Since Harry's first began selling its affordable yet high-quality razors five years ago, one of the most frequently asked questions the company has gotten is when it will start making products for women. The answer? Today. Harry's first off-shoot, a female-focused body hair-care brand called Flamingo launched Tuesday morning with a selection of razors, waxing kits, shave gels and body lotions.
Flamingo, which appropriately gets its name from the one-leg-up shaving pose women use in the shower, is spearheaded by Allie Melnick and Brittania Boey, two longtime (female) Harry’s employees. "Brittania and I were part of the team that launched Harry’s," says Melnick, who serves as the new brand's general manager. "After using and loving the product ourselves, we began to notice that many female customers did, too. Since that launch in 2013, more than a million women have used Harry’s razors. While we loved having so many loyal female customers, we knew we could create a better product for them. We used expertise and resources we developed through Harry’s to create a suite of products designed specifically for the ways women were using them — like on their legs, arms, toes and bikini lines."
Launching a sister brand took a lot more than turning a Harry’s razor millennial pink (though it does come in Instagram-friendly lavender, mint and coral). "We knew we had a big opportunity to make a body care brand for women, but wanted to be as thoughtful as we could be," says Boey, Flamingo's senior vice president of research and development and design. "That meant spending years interviewing women about their routines, testing and iterating products, and designing a range of options and solutions we're really proud of. Our razors, for example, have the same blade technology as Harry's — with five German-engineered blades — but are ergonomically designed for all the unique areas that women shave, with rounded edges, a weighted handle and extra grip."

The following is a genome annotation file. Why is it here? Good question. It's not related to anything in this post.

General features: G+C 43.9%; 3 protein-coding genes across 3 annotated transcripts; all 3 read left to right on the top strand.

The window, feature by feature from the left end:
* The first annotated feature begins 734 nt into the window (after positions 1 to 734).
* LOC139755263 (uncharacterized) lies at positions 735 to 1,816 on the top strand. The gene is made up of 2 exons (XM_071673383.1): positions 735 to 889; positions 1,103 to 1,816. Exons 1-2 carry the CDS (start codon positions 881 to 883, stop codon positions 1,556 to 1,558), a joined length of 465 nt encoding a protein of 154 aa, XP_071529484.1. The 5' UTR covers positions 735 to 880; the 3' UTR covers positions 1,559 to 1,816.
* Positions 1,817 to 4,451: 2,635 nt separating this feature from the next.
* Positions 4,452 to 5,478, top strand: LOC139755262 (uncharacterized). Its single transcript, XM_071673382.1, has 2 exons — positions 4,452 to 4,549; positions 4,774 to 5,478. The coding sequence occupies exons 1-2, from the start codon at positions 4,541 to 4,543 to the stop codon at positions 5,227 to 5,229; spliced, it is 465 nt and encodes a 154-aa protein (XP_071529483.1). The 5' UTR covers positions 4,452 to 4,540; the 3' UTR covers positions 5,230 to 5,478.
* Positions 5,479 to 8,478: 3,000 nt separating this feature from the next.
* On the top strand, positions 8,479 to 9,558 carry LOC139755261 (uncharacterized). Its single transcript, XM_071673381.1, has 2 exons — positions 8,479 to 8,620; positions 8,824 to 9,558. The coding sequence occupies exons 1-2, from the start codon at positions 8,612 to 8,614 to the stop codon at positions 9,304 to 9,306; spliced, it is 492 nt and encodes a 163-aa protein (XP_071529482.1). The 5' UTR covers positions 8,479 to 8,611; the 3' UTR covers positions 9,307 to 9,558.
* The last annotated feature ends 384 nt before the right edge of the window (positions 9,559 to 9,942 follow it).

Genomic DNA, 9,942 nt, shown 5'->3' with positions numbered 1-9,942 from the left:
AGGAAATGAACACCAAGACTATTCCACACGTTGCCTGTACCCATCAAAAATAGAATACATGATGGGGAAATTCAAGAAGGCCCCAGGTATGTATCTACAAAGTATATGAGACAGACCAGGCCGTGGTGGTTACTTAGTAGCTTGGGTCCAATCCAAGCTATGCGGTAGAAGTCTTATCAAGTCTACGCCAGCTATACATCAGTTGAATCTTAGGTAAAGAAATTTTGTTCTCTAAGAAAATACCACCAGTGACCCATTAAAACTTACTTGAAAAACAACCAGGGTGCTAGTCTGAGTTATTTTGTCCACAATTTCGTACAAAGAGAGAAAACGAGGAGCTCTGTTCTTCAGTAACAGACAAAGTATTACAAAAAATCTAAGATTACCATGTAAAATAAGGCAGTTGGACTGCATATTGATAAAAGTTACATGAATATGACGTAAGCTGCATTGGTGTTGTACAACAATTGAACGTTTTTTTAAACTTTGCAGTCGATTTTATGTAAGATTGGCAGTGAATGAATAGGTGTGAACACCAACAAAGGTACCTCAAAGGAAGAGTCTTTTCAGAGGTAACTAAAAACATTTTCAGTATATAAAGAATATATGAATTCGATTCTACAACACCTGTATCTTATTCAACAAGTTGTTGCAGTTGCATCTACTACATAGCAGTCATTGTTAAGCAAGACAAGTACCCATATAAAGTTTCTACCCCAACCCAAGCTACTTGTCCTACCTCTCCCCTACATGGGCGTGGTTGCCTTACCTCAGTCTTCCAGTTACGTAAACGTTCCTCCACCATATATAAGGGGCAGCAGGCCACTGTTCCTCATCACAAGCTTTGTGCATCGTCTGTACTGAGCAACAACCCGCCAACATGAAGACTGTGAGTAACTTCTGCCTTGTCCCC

Flamingo is the latest addition to a small but growing number of body hair-care brands aimed at women — and finding a market for their wares. Billie, a fellow direct-to-consumer razor company, launched almost a year ago and resonated so much with its female audience that it met its 12-month business goals in just four-and-half months, and has been so popular that it's completely sold out of its handles and cartridges multiple times. "It's really been an explosive first year," says Billie Co-Founder Georgina Gooley. "We grew much more quickly than we ever thought we would."